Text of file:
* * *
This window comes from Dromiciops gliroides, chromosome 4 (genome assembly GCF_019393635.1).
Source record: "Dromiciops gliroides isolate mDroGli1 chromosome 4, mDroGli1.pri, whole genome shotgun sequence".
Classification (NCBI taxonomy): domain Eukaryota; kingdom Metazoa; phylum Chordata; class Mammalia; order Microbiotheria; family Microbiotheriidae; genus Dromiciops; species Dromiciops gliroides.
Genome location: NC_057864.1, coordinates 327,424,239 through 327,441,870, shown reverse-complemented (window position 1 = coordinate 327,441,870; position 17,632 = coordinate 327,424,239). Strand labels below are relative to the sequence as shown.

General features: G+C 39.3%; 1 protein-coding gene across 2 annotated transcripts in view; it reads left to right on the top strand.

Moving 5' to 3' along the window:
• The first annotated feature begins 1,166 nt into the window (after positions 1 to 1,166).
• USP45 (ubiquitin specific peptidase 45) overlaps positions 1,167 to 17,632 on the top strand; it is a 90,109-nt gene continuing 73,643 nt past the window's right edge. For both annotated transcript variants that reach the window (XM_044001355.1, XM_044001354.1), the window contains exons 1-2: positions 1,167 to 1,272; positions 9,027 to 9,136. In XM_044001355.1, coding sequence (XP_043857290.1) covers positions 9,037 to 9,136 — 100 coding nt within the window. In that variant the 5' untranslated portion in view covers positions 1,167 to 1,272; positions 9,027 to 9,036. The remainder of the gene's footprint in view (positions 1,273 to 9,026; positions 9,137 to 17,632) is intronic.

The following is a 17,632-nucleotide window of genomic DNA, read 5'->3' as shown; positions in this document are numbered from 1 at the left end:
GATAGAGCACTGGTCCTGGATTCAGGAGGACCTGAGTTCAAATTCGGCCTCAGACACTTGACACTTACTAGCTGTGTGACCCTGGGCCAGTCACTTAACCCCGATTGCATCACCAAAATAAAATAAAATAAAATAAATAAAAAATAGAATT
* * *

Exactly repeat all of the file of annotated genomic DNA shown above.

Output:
This window comes from Dromiciops gliroides, chromosome 4 (genome assembly GCF_019393635.1).
Source record: "Dromiciops gliroides isolate mDroGli1 chromosome 4, mDroGli1.pri, whole genome shotgun sequence".
Classification (NCBI taxonomy): domain Eukaryota; kingdom Metazoa; phylum Chordata; class Mammalia; order Microbiotheria; family Microbiotheriidae; genus Dromiciops; species Dromiciops gliroides.
Genome location: NC_057864.1, coordinates 327,424,239 through 327,441,870, shown reverse-complemented (window position 1 = coordinate 327,441,870; position 17,632 = coordinate 327,424,239). Strand labels below are relative to the sequence as shown.

General features: G+C 39.3%; 1 protein-coding gene across 2 annotated transcripts in view; it reads left to right on the top strand.

Moving 5' to 3' along the window:
• The first annotated feature begins 1,166 nt into the window (after positions 1 to 1,166).
• USP45 (ubiquitin specific peptidase 45) overlaps positions 1,167 to 17,632 on the top strand; it is a 90,109-nt gene continuing 73,643 nt past the window's right edge. For both annotated transcript variants that reach the window (XM_044001355.1, XM_044001354.1), the window contains exons 1-2: positions 1,167 to 1,272; positions 9,027 to 9,136. In XM_044001355.1, coding sequence (XP_043857290.1) covers positions 9,037 to 9,136 — 100 coding nt within the window. In that variant the 5' untranslated portion in view covers positions 1,167 to 1,272; positions 9,027 to 9,036. The remainder of the gene's footprint in view (positions 1,273 to 9,026; positions 9,137 to 17,632) is intronic.

The following is a 17,632-nucleotide window of genomic DNA, read 5'->3' as shown; positions in this document are numbered from 1 at the left end:
GATAGAGCACTGGTCCTGGATTCAGGAGGACCTGAGTTCAAATTCGGCCTCAGACACTTGACACTTACTAGCTGTGTGACCCTGGGCCAGTCACTTAACCCCGATTGCATCACCAAAATAAAATAAAATAAAATAAATAAAAAATAGAATT